Wednesday, June 27, 2012
DVR Diary: VIOLENT ROAD (1958)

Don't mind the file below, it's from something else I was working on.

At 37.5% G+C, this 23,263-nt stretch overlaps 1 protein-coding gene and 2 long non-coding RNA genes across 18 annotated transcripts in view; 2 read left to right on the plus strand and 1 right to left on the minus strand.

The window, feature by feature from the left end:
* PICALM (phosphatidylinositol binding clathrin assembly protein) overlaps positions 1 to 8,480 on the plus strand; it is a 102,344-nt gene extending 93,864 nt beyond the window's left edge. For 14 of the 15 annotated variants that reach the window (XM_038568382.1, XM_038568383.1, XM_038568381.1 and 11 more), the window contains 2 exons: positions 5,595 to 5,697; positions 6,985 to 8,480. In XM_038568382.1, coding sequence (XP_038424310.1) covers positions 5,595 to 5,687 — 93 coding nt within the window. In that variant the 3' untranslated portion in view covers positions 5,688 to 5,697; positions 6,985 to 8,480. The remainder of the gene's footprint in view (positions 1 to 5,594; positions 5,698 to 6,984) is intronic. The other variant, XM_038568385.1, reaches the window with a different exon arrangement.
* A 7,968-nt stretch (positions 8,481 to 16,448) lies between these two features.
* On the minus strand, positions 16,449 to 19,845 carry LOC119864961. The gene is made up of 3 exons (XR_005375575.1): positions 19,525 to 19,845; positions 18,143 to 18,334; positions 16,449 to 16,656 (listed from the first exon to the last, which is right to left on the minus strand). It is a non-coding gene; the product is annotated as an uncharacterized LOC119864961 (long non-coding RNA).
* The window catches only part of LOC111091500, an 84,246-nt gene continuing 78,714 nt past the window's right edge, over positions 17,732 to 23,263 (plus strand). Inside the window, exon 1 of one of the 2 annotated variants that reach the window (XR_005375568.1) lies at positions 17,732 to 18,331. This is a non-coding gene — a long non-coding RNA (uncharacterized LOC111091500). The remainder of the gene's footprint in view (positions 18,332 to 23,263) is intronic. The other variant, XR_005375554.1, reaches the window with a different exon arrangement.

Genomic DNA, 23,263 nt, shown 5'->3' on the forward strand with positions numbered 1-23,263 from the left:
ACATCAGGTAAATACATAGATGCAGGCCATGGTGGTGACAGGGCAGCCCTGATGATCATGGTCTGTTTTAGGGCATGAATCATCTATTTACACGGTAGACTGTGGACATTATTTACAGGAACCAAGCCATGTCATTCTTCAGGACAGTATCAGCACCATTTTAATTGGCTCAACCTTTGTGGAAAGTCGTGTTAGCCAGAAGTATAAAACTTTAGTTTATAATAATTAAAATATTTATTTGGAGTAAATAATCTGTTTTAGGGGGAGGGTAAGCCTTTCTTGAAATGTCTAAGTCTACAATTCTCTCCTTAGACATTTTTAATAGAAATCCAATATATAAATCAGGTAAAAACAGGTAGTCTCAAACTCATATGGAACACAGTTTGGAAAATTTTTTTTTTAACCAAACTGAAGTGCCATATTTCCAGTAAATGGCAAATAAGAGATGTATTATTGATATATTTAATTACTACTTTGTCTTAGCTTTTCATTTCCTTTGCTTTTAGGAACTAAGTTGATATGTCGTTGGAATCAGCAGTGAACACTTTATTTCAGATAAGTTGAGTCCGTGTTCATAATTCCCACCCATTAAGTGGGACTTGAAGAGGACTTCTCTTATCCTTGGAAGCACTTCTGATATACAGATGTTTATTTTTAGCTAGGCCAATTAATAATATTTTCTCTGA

William Friedkin's Sorceror is the best-known American remake of Henri-Georges Clouzot's classic road thriller The Wages of Fear, but Howard W. Koch's B-movie is the uncredited first. Don Martin didn't claim to base his story, nor Richard H. Landau his screenplay, on the French film from a few years earlier, but come on, people. A disparate group of drifters and losers haul explosive cargo across dangerous terrain. Please. This time it's rocket fuel, which has to move with a test base after a launch goes bad and the missile crashes into a school. If Violent Road is one part Wages of Fear, it's also part noir. The most noirish thing about it is that, unlike in Wages of Fear, the drifters and losers don't have to leave their own country to have their dangerous adventure. Noir is arguably a looking-inward after World War II closed off most of the possibilities for adventuresome exile in exotic parts. There's no going away to forget for Violent Road's protagonists. Probably the best adjusted of them is top-billed Brian Keith's hard-boiled drifter. Others include a broken-down veteran who never adjusted to civilian life, a young man hoping to redeem his alcoholic ex-football hero brother, and a rocket technician who lost his wife and daughter in the disaster. Tempers are nearly as combustible as the cargo, but Violent Road never really ignites the way a Wages knockoff should. The actors, including Dick Foran as the sarge and Efrem Zimbalist Jr. as the rocket man, do what they can with their roles, but Koch (who got his start as a director collaborating with Edmond O'Brien on Shield For Murder) doesn't deliver the jolts. On the most literal level, to spoil things a bit, none of the trucks goes boom. I don't know if that's a Code-dictated copout or if Koch couldn't spring for an exploding truck. Instead, he offers perils in the form of minor rockslides -- one of the crew saves a truck by drop-kicking a boulder to change its course -- and an out-of-control school bus crossing the convoy's path. Not everyone makes it, I must admit, but when your one fatality results from chemical burns to someone's hand, you're not really operating on Wages's level of intensity. There's decent location work and stunt driving throughout, but someone unaware of Wages's influence on this film would probably feel very little sense of peril, since most of the suspense I felt came from expectations based on my awareness of the source material. No set piece in this picture comes close to the tension of the bridge scenes in either Wages or Sorceror. In fact, the Violent Road convoy never crosses a bridge with anything at stake. That may be another failure of budget or simply a failure of nerve. The first half hour of the picture seems to set up a worthy imitation of the original, but the talent runs out of gas long before the trucks reach their destination.